- Remove outer wrapping from one syringe. Pull plunger back until the tip of the plunger is at the 0.2 mL or 20 unit mark.
- Take cover off needle. Push the needle through the center of the rubber stopper on the Lupron bottle.
- Push the plunger all the way in to inject air into the bottle.
- Keep the needle in the bottle and turn the bottle upside down. Check to make sure the tip of the needle is in the liquid. Slowly pull back on the plunger, until the syringe fills to the 0.2 mL or 20 unit mark.
- Toward the end of a two-week period, the amount of Lupron left in the bottle will be small. Take special care to hold the bottle straight and to keep the needle tip in liquid while pulling back on the plunger.
- Keeping the needle in the bottle and the bottle upside down, check for air bubbles in the syringe. If you see any, push the plunger slowly in to push the air bubble back into the bottle. Keep the tip of the needle in the liquid and pull the plunger back again to fill to the 0.2 mL or 20 unit mark.
- Do this again if necessary to eliminate air bubbles.
- To protect your skin, inject each daily dose of Lupron at a different body spot.
- Choose an injection spot. Cleanse the injection spot with another alcohol wipe.
- Hold the syringe in one hand. Hold the skin taut, or pull up a little flesh with the other hand, as you were instructed.
- Holding the syringe as you would a pencil, thrust the needle all the way into the skin at a 90° angle. Push the plunger to administer the injection.
- Hold an alcohol wipe down on your skin where the needle is inserted and withdraw the needle at the same angle it was inserted.
- Use the disposable syringe only once and dispose of it properly as you were instructed. Needles thrown into a garbage bag could accidentally stick someone. NEVER LEAVE SYRINGES, NEEDLES OR DRUGS WHERE CHILDREN CAN REACH THEM.
Your symptoms may become temporarily worse as your hormones adjust when you first start using Lupron. For best results, keep using the medication as instructed by your doctor. Your condition should eventually improve with continued use of leuprolide.
While using Lupron , you may need frequent blood tests at your doctor's office. Lupron can have long lasting effects on your body. You may also need medical tests for a short time after you stop using this medication.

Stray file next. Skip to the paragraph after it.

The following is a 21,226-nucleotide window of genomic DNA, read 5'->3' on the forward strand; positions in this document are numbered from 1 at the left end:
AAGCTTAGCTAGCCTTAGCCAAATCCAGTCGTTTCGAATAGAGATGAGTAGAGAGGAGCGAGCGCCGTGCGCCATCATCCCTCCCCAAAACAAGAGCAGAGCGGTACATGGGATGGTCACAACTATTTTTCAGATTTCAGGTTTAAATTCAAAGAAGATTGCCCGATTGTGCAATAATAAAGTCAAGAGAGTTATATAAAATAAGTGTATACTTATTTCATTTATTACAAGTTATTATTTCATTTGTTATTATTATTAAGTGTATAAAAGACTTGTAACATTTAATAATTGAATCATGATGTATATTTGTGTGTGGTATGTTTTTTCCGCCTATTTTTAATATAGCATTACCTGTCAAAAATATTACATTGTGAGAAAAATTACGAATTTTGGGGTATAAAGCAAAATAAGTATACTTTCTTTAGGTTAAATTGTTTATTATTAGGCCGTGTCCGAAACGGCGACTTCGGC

Store Lupron in the original carton at room temperature, away from moisture and heat.
Use a disposable syringe only once. Throw away used syringe in a puncture-proof container (ask your pharmacist where you can get one and how to dispose of it). Keep this container out of the reach of children and pets.
What happens if I miss a dose?
Call your doctor for instructions if you miss a dose of Lupron.
What happens if I overdose?
Seek emergency medical attention or call the Poison Help line at 1-800-222-1222.
What should I avoid while using Lupron?
Leuprolide can pass into body fluids (including urine, feces, vomit, semen, vaginal fluid). For at least 48 hours after you receive a dose, avoid allowing your body fluids to come into contact with your hands or other surfaces. Patients and caregivers should wear rubber gloves while cleaning up body fluids, handling contaminated trash or laundry or changing diapers. Wash hands before and after removing gloves. Wash soiled clothing and linens separately from other laundry.
Body fluids should not be handled by a woman who is pregnant or who may become pregnant. Use condoms during sexual activity to avoid exposure to body fluids.
Lupron side effects
Get emergency medical help if you have any of these signs of an allergic reaction to Lupron: hives; difficulty breathing; swelling of your face, lips, tongue, or throat.
Call your doctor at once if you have:
bone pain, loss of movement in any part of your body;
swelling, rapid weight gain;
pain, burning, stinging, bruising, or redness where the medication was injected;
feeling like you might pass out;